Electronic trading is developing fast, even in emerging countries (one of the most powerful tools has been the mobile phone and banking services which have been developed rapidly in locations with poor or no internet connection). This global trend triggers the need for improved security, transparency, and efficient access to financing.
Nowadays, many platforms are employing cutting-edge disruptive tools and functionalities which address all needs to guarantee reliable, efficient, and profitable management of the supply chain and transaction security and financing. If we examine the spectrum of services available on the major platforms, we see a similar objective and rationale: to provide the best quality information on buyers and sellers, efficiently manage the ledger and supply chain, and provide the most profitable transaction protection and financing to boost performance.
Thanks to an improved interface and seamless user experience, sellers and buyers can benefit from avant-garde solutions at a reasonable cost. The increasing popularisation of innovative technology boosts the projects of major collaborative ventures. All banks and insurers now have labs and R&D departments working around the clock to be part of this global evolution. The potential market is appealing as trade needs are equivalent around the world and all transactions and stakeholders are potential new customers for these innovative solutions.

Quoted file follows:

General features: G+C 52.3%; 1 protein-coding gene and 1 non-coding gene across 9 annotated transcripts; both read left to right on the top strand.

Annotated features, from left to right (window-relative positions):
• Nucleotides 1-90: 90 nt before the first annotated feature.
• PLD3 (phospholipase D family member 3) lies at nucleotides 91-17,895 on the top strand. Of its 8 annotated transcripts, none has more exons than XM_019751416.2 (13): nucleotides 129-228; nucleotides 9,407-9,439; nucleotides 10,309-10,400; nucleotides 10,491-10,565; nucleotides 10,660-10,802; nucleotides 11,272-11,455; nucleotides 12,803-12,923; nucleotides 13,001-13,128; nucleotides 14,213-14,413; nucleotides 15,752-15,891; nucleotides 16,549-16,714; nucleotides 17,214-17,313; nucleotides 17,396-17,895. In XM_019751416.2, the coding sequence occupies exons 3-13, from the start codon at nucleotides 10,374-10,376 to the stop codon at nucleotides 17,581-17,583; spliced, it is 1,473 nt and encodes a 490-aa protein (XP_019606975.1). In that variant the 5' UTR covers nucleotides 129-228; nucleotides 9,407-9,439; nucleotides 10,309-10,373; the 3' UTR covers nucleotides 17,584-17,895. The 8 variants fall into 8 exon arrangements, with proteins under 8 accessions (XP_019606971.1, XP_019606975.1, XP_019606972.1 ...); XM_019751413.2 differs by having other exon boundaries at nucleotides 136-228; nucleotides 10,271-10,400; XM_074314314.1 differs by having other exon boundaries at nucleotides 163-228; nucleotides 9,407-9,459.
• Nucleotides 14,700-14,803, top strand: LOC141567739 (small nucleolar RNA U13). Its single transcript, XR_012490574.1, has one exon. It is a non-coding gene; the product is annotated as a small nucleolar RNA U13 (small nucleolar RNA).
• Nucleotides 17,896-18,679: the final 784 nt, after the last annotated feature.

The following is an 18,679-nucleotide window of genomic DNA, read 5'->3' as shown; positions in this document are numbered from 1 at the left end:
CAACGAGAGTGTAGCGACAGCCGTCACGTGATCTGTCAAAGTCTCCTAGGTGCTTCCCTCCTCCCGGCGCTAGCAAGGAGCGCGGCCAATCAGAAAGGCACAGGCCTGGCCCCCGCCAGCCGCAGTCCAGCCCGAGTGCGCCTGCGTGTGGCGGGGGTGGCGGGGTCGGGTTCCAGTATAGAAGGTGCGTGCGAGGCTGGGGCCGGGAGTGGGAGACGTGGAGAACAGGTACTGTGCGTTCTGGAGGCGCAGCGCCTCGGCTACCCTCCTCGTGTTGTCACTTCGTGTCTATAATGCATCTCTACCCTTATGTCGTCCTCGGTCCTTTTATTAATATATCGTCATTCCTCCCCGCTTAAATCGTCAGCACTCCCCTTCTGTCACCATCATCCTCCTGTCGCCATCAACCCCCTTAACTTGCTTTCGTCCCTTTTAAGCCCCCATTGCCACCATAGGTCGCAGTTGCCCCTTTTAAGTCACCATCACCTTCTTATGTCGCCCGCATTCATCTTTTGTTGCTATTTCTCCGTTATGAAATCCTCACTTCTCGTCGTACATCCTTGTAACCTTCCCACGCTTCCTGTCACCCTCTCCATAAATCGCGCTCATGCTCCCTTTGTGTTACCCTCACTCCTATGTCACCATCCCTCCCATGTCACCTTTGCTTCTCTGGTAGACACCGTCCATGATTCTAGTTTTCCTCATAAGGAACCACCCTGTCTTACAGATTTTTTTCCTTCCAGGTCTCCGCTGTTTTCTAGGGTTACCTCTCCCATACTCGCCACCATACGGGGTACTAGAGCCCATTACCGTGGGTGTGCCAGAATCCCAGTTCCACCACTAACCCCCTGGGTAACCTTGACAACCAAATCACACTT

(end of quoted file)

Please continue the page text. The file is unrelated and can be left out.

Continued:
Today, the big challenge is a classic one: how to standardize regulations, processes, and documentation. Spending and resources are not limitless, even if funding for FinTech was at a record high in 2019. According to a KPMG report, total funding reached $135.7 billion. 2020 has been impacted by Covid but the trend should return to normal in 2021.
Insurers and banks cannot continue to multiply their participation and membership to associations, venture projects, and the like. A better allocation of resources will mean focusing on fewer projects more closely to be more efficient for their customers and their own businesses. For the time being, the driving force is initiated by the final customer(s) or group of customers; they are pushing their chosen partners and platforms to their banks and insurers.
Perhaps it will soon be time, in the post-pandemic period, for banks, factors, and trade credit insurers to get together with technology providers and try to set minimum standards for the emergence of innovative and disruptive technology tools (such as Blockchain and the systematic use of APIs) for the benefit of all stakeholders. For the past year, economists have been predicting a reshuffling of international trade, in part due to local or regional relocations, and have been forecasting a need for more effective supply chain management tools and better access to financing for SMEs. If this proves to be the case, this changed landscape will indeed require solutions and tools to implement this renewed trade transactions ecosystem.